And now, here we are again at the beginning of liturgical “ordinary time…” green time. From a lectionary perspective, we’re back to “all Matthew, all the time.” Good times…. Because Easter was a little late this year, we missed some notable passages from Matthew’s Gospel… like the one where Jesus teaches us that we can’t serve two masters… that we have one master who will supply our needs, just as he does those of the lilies of the field… that we must strive first and foremost for the Kingdom of God (Matt. 6:24-34). And that if we build our houses on the solid rock of God’s righteousness, we need not fear the destructive rain, floods and winds of this life (Matt. 7:21-29). And here’s a funny thing: we missed the calling of Matthew, himself, to be an Apostle! And the story about the Pharisees’ criticism of Jesus for hanging out with tax collectors and sinners (like Matthew), and Jesus’ response that “Those who are well have no need of a physician, but those who are sick” (Matt. 9:9-13). What does that tell us about how we should be spending our time as the Body of Christ, the hands and feet of Jesus, here on earth? And we missed the story of the woman with the twelve-year hemorrhage that Jesus healed… and the little girl he raised from the dead (Matt. 9:18-26).

I only mention these stories because it helps inform and orient us to what’s going on in today’s Gospel Lesson. Jesus was still teaching… and still healing… but change was in the wind. The Twelve had been with him… travelling with him… and watching him work… for long enough now that they were beginning to have an inkling of what it meant to be followers of the Christ, the Messiah, the Savior of the World. And now it was time to practice what they had learned. Search out lost sheep, said Jesus. “Cure the sick, raise the dead, cleanse lepers, cast out demons.” Bring peace… even when that peace is not reciprocated. The powers of the world will hate you… because you’ll be “upsetting their apple cart…” “overcooking their grits…” messing with the customs and culture they’ve put in place to ensure that they remain “large and in charge” until the end of time. They’re gonna hate you, and persecute you and do anything they can to shut you up. And it’s gonna hurt… and you’re gonna feel overwhelmed and unequal to the task. But don’t be afraid. The Spirit of your Father will speak through you, as it did through the Prophet Elijah. Be faithful to the LORD, and you will see salvation.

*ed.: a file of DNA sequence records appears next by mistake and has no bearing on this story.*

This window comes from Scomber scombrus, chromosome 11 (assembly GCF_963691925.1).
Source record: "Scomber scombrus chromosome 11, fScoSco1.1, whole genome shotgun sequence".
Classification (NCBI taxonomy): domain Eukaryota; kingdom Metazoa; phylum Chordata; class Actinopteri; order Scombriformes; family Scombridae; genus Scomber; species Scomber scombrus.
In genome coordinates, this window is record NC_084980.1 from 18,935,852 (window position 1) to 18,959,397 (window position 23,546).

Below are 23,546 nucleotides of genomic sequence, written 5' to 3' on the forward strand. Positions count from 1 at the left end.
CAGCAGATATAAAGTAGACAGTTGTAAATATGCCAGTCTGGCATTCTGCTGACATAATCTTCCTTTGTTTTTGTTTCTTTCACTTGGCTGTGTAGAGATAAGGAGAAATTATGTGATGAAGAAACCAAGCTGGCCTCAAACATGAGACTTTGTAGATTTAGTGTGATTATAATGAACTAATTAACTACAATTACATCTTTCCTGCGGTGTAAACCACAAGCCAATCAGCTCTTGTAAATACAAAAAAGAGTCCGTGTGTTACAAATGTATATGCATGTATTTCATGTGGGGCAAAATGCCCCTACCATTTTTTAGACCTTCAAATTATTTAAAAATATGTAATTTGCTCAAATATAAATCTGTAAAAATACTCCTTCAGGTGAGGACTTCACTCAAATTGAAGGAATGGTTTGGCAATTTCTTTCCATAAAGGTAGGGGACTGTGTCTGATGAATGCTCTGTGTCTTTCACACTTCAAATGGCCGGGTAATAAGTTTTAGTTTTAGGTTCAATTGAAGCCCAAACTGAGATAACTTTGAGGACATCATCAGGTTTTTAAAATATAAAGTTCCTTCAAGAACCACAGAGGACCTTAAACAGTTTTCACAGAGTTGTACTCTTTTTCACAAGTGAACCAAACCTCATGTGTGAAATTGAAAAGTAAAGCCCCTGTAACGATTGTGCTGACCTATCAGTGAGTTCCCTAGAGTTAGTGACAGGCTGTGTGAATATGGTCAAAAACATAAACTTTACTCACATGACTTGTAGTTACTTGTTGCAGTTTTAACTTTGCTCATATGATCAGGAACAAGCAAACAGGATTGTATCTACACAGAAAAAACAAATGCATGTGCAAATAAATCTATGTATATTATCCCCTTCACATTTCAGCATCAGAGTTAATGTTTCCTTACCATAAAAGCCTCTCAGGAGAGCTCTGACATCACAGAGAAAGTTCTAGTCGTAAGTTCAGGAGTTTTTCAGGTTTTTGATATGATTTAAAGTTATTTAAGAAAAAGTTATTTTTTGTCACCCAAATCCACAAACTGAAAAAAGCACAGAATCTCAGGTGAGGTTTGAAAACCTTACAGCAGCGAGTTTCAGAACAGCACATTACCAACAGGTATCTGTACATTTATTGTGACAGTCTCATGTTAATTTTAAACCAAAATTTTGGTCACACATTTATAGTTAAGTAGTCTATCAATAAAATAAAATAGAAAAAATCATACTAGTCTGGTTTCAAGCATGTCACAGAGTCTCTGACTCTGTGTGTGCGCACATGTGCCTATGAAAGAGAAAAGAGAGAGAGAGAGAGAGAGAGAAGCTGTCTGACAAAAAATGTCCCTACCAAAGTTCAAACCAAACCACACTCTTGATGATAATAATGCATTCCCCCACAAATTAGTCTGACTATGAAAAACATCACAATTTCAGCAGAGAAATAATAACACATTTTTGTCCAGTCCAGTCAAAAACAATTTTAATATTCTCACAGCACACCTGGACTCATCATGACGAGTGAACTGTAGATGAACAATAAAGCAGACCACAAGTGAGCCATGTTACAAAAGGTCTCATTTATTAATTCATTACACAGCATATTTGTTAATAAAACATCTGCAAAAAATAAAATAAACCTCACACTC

The harvest is plentiful, but the laborers are few. And the vineyard can be a dangerous place. Each day… and every day… brothers and sisters in this country, and around the world, are crying out for relief from hunger, fear, injustice and oppression… endemic in a world that has forgotten its duty to the “least of these.” The pain seems never-ending: this week and most weeks, the headlines are rife with tales of disaster… of bombings and shootings… of fire, famine, plague and betrayal. And yet, today’s Gospel story reminds us that the Kingdom is at hand… nearer than we think… if we can only find a way to become reconciled to God and to one another… to break the cycle of poverty and violence that pits nation against nation, brother against brother and parents against children. And you and I… we’re called to be in the vineyard but not of it… to be instruments of God’s overarching love and reconciliation: the hands and feet of Jesus Messiah to the poor and oppressed… in order to help bring God’s healing to the world. To do this we, like the Twelve, will need to do the seemingly impossible: we must stand up and oppose the powers and principalities… systems of domination and persecution… that have bedeviled the world since the Fall of Creation. We must be prepared to suffer ridicule, imprisonment and even death for the cause of Christ. It’s a tall order. Are we up to it? Probably not. The forces arrayed against us are stronger, craftier and more implacable than we can imagine… but viewed in the context of eternal salvation or damnation, failure is not an option. We must be “wise as serpents and innocent as doves,” and remember that with God, nothing is impossible. So, we’d best get to it, my friends… and there’s not… a moment… to lose.